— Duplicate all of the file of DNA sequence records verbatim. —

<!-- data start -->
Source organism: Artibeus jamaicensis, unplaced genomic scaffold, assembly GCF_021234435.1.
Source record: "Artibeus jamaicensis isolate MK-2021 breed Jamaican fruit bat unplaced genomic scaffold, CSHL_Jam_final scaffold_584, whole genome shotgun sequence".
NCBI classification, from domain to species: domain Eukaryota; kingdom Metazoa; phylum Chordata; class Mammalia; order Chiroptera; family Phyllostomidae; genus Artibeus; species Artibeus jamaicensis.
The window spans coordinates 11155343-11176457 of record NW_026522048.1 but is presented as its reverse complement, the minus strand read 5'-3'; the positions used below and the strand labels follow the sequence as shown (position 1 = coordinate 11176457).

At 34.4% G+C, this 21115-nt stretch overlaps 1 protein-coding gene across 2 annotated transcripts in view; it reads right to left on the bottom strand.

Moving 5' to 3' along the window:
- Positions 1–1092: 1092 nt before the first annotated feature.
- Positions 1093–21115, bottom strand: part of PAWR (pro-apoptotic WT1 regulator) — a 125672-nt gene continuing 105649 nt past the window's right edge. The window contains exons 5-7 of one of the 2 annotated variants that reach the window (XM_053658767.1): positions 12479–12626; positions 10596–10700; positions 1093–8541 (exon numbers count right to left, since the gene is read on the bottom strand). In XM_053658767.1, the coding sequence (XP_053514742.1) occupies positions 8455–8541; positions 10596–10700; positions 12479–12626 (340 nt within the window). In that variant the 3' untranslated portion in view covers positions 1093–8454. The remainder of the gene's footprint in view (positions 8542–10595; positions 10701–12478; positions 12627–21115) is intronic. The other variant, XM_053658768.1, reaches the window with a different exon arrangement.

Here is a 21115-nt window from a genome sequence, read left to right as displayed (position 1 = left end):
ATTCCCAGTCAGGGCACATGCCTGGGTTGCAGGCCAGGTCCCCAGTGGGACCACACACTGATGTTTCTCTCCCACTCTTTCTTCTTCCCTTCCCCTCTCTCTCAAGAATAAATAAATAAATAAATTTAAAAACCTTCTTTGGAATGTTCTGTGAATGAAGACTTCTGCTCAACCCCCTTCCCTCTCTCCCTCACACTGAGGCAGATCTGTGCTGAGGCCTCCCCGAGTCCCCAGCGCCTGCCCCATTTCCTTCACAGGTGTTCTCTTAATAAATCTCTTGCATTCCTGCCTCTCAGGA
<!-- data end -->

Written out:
Source organism: Artibeus jamaicensis, unplaced genomic scaffold, assembly GCF_021234435.1.
Source record: "Artibeus jamaicensis isolate MK-2021 breed Jamaican fruit bat unplaced genomic scaffold, CSHL_Jam_final scaffold_584, whole genome shotgun sequence".
NCBI classification, from domain to species: domain Eukaryota; kingdom Metazoa; phylum Chordata; class Mammalia; order Chiroptera; family Phyllostomidae; genus Artibeus; species Artibeus jamaicensis.
The window spans coordinates 11155343-11176457 of record NW_026522048.1 but is presented as its reverse complement, the minus strand read 5'-3'; the positions used below and the strand labels follow the sequence as shown (position 1 = coordinate 11176457).

At 34.4% G+C, this 21115-nt stretch overlaps 1 protein-coding gene across 2 annotated transcripts in view; it reads right to left on the bottom strand.

Moving 5' to 3' along the window:
- Positions 1–1092: 1092 nt before the first annotated feature.
- Positions 1093–21115, bottom strand: part of PAWR (pro-apoptotic WT1 regulator) — a 125672-nt gene continuing 105649 nt past the window's right edge. The window contains exons 5-7 of one of the 2 annotated variants that reach the window (XM_053658767.1): positions 12479–12626; positions 10596–10700; positions 1093–8541 (exon numbers count right to left, since the gene is read on the bottom strand). In XM_053658767.1, the coding sequence (XP_053514742.1) occupies positions 8455–8541; positions 10596–10700; positions 12479–12626 (340 nt within the window). In that variant the 3' untranslated portion in view covers positions 1093–8454. The remainder of the gene's footprint in view (positions 8542–10595; positions 10701–12478; positions 12627–21115) is intronic. The other variant, XM_053658768.1, reaches the window with a different exon arrangement.

Here is a 21115-nt window from a genome sequence, read left to right as displayed (position 1 = left end):
ATTCCCAGTCAGGGCACATGCCTGGGTTGCAGGCCAGGTCCCCAGTGGGACCACACACTGATGTTTCTCTCCCACTCTTTCTTCTTCCCTTCCCCTCTCTCTCAAGAATAAATAAATAAATAAATTTAAAAACCTTCTTTGGAATGTTCTGTGAATGAAGACTTCTGCTCAACCCCCTTCCCTCTCTCCCTCACACTGAGGCAGATCTGTGCTGAGGCCTCCCCGAGTCCCCAGCGCCTGCCCCATTTCCTTCACAGGTGTTCTCTTAATAAATCTCTTGCATTCCTGCCTCTCAGGA